mmap - map files or devices into memory

#include <sys/mman.h>
void *mmap(void *addr, size_t len, int prot, int flags, int fildes, off_t off);

The description for mmap says:

mmap() creates a new mapping in the virtual address space of the calling process. The starting address for the new mapping is specified in addr. The length argument specifies the length of the mapping.

And here's a code example from the man pages.

#include <sys/mman.h>
#include <sys/stat.h>
#include <fcntl.h>
#include <stdio.h>
#include <stdlib.h>
#include <unistd.h>
#define handle_error(msg) do { perror(msg); exit(EXIT_FAILURE); } while (0)
int main(int argc, char *argv[])
{
    char *addr;
    int fd;
    struct stat sb;
    off_t offset, pa_offset;
    size_t length;
    ssize_t s;
    if (argc < 3 || argc > 4) {
        fprintf(stderr, "%s file offset [length]\n", argv[0]);
        exit(EXIT_FAILURE);
    }
    fd = open(argv[1], O_RDONLY);
    if (fd == -1)
        handle_error("open");
    if (fstat(fd, &sb) == -1)           /* To obtain file size */
        handle_error("fstat");
    offset = atoi(argv[2]);
    pa_offset = offset & ~(sysconf(_SC_PAGE_SIZE) - 1);
        /* offset for mmap() must be page aligned */
    if (offset >= sb.st_size) {
        fprintf(stderr, "offset is past end of file\n");
        exit(EXIT_FAILURE);
    }
    if (argc == 4) {
        length = atoi(argv[3]);
        if (offset + length > sb.st_size)
            length = sb.st_size - offset;
    } else {    /* No length arg ==> display to end of file */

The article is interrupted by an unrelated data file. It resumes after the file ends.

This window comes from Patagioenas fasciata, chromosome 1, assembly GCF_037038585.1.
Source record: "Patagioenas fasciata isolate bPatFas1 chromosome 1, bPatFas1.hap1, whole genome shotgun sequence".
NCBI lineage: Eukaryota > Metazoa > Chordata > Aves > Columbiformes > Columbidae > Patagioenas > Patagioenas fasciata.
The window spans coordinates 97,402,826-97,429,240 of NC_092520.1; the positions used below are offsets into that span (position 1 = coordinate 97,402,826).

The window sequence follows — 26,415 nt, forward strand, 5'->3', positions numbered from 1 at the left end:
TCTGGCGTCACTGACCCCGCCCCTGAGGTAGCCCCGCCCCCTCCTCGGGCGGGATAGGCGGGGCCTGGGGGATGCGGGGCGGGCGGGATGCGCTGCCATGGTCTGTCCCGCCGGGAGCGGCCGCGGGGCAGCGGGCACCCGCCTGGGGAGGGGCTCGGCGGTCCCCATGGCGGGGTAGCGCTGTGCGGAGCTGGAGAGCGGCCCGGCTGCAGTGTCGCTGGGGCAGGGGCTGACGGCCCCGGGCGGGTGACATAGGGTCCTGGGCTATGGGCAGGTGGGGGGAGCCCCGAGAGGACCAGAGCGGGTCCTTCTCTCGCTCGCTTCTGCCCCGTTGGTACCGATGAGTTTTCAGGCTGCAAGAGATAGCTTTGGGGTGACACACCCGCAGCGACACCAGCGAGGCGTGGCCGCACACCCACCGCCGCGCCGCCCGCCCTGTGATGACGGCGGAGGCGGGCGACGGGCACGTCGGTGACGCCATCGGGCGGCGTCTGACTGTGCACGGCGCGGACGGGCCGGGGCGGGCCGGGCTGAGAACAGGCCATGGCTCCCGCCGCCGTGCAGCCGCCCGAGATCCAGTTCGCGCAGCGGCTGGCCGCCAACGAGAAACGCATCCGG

length = sb.st_size - offset;
    }
    addr = mmap(NULL, length + offset - pa_offset, PROT_READ,
                MAP_PRIVATE, fd, pa_offset);
    if (addr == MAP_FAILED)
        handle_error("mmap");
    s = write(STDOUT_FILENO, addr + offset - pa_offset, length);
    if (s != length) {
        if (s == -1)
            handle_error("write");
        fprintf(stderr, "partial write");
        exit(EXIT_FAILURE);
    }
    exit(EXIT_SUCCESS);
}

None of this is my work, it's all from the Linux manual pages.

  • Thanks for your answer , but what I need is mmap with multi threading – superrman777 Sep 26 '16 at 22:27

Your Answer

 

By clicking "Post Your Answer", you acknowledge that you have read our updated terms of service, privacy policy and cookie policy, and that your continued use of the website is subject to these policies.

Not the answer you're looking for? Browse other questions tagged or ask your own question.